A study by David Parker published in Nature in November 2004 and in Journal of Climate in 2006 attempts to test the urban heat island theory, by comparing temperature readings taken on calm nights with those taken on windy nights. If the urban heat island theory is correct then instruments should have recorded a bigger temperature rise for calm nights than for windy ones, because wind blows excess heat away from cities and away from the measuring instruments. There was no difference between the calm and windy nights, and the author says: we show that, globally, temperatures over land have risen as much on windy nights as on calm nights, indicating that the observed overall warming is not a consequence of urban development.[13][14] Nature is a prominent scientific journal, first published on 4 November 1869. ... Journal of Climate is a publication of the American Meteorological Society. ...


However, Roger A. Pielke has claimed that Parker 2004 has "serious issues with its conclusions" [2] due to his research published in Geophysical Research Letters which states: "if the nocturnal boundary layer heat fluxes change over time, the trends of temperature under light winds in the surface layer will be a function of height, and that the same trends of temperature will not occur in the surface layer on windy and light wind nights."[3]. Roger A. Pielke (Sr. ...


Another view, often held by skeptics of global warming, is that much of the temperature increase seen in land based thermometers could be due to an increase in urbanisation and the siting of measurement stations in urban areas [4][5]. However, these views are mainly presented in "popular literature" and there are no known scientific peer-reviewed papers holding this view.[15] Global warming refers to the increase in the average temperature of the Earths near-surface air and oceans in recent decades and its projected continuation. ...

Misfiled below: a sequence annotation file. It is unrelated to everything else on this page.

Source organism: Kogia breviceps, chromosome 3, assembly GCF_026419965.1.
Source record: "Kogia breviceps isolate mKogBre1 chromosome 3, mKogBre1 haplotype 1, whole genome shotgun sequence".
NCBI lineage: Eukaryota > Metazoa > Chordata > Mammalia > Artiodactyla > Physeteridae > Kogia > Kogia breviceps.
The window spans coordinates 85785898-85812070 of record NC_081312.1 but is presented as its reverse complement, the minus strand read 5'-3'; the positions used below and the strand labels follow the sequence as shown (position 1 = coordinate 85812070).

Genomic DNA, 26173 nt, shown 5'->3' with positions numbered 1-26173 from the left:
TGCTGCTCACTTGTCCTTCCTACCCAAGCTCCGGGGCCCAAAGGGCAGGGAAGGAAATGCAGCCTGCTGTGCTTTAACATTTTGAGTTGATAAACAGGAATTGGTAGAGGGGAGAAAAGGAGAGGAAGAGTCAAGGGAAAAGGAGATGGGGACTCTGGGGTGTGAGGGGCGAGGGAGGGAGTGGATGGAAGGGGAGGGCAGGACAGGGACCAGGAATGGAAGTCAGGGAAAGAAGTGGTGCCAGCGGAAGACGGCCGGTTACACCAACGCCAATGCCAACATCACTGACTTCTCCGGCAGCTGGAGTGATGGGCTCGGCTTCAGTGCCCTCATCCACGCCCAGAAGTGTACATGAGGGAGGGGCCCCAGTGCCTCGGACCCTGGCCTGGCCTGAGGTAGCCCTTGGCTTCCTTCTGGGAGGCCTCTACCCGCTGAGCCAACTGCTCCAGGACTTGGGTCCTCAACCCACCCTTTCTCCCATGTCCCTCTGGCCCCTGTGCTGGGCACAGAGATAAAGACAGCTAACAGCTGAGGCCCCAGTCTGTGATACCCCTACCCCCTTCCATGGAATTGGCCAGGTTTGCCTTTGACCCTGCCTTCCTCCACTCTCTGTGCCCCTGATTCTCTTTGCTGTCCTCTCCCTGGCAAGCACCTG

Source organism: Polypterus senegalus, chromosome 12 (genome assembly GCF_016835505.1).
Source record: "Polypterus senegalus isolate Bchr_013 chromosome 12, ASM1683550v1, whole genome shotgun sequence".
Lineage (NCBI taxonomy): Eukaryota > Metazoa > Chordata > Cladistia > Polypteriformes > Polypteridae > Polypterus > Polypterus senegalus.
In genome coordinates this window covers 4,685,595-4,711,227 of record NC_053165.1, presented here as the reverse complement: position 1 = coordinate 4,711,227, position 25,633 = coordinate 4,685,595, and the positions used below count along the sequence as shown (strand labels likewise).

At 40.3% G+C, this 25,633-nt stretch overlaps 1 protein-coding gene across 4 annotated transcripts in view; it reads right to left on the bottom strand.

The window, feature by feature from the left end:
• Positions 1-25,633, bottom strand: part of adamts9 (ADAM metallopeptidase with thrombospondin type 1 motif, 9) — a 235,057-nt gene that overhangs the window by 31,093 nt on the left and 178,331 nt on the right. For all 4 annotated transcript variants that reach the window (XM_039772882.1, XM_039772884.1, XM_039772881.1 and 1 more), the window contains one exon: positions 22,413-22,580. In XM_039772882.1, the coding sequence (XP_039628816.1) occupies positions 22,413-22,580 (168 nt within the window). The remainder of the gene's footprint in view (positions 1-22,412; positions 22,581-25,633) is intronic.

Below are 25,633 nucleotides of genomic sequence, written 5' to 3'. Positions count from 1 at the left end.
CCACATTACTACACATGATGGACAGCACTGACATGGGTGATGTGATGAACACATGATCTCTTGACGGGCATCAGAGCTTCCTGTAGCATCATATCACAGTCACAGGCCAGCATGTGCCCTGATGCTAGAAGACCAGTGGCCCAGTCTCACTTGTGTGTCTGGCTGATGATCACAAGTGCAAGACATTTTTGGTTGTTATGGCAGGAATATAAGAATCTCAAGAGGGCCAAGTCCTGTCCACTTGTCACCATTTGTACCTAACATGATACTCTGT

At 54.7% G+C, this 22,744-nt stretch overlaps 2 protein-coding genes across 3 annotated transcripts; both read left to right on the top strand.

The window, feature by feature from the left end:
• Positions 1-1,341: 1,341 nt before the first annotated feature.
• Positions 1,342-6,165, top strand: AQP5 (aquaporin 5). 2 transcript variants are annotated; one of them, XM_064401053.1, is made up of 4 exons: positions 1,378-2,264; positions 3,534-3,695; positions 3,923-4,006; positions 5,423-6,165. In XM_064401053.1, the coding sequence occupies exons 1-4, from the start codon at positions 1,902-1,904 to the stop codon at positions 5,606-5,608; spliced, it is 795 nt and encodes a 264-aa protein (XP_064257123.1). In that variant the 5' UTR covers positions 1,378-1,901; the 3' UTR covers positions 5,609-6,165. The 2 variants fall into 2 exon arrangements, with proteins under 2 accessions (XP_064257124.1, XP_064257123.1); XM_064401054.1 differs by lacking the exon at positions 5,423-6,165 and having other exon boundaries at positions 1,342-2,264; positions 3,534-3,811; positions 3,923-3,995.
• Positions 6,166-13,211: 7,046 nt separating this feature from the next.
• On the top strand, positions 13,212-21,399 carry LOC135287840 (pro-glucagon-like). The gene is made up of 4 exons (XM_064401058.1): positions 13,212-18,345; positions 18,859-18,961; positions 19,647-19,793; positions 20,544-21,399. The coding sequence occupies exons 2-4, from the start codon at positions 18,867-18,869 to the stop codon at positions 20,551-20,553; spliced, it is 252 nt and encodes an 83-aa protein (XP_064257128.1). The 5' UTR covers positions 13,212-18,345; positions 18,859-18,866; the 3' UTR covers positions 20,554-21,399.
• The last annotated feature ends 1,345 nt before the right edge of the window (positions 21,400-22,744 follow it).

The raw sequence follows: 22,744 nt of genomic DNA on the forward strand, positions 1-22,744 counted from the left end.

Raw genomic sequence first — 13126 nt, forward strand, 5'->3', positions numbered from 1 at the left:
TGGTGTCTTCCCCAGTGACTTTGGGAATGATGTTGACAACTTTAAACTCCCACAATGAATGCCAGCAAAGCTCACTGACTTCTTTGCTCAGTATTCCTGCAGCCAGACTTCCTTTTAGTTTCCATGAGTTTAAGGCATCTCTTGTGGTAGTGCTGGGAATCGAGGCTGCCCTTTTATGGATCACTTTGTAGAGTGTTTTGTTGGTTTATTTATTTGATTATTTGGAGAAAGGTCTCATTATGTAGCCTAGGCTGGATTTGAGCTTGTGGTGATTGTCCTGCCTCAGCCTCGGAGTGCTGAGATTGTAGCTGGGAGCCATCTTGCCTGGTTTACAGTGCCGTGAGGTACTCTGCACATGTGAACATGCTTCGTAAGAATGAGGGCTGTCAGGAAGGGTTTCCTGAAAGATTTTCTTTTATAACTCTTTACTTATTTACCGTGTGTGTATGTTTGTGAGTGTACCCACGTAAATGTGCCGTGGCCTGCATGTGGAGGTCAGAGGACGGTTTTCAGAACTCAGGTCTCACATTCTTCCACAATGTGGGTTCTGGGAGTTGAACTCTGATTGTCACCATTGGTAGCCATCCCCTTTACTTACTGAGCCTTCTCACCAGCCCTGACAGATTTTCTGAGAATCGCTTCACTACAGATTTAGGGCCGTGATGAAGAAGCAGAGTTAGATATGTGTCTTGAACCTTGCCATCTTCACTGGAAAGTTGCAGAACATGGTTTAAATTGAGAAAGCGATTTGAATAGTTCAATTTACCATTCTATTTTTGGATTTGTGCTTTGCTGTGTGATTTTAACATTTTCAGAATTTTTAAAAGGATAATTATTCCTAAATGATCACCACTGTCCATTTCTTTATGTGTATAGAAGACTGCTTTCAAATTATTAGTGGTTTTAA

The Fourth Assessment Report from the IPCC (2007: p.244) says the following. Climate Change 2007, the Fourth Assessment Report (AR4) of the United Nations Intergovernmental Panel on Climate Change (IPCC), is the fourth in a series of such reports. ...

Studies that have looked at hemispheric and global scales conclude that any urban-related trend is an order of magnitude smaller than decadal and longer time-scale trends evident in the series (e.g., Jones et al., 1990; Peterson et al., 1999). This result could partly be attributed to the omission from the gridded data set of a small number of sites (<1%) with clear urban-related warming trends. In a worldwide set of about 270 stations, Parker (2004, 2006) noted that warming trends in night minimum temperatures over the period 1950 to 2000 were not enhanced on calm nights, which would be the time most likely to be affected by urban warming. Thus, the global land warming trend discussed is very unlikely to be influenced significantly by increasing urbanisation (Parker, 2006). … Accordingly, this assessment adds the same level of urban warming uncertainty as in the TAR: 0.006°C per decade since 1900 for land, and 0.002°C per decade since 1900 for blended land with ocean, as ocean UHI is zero.

Notes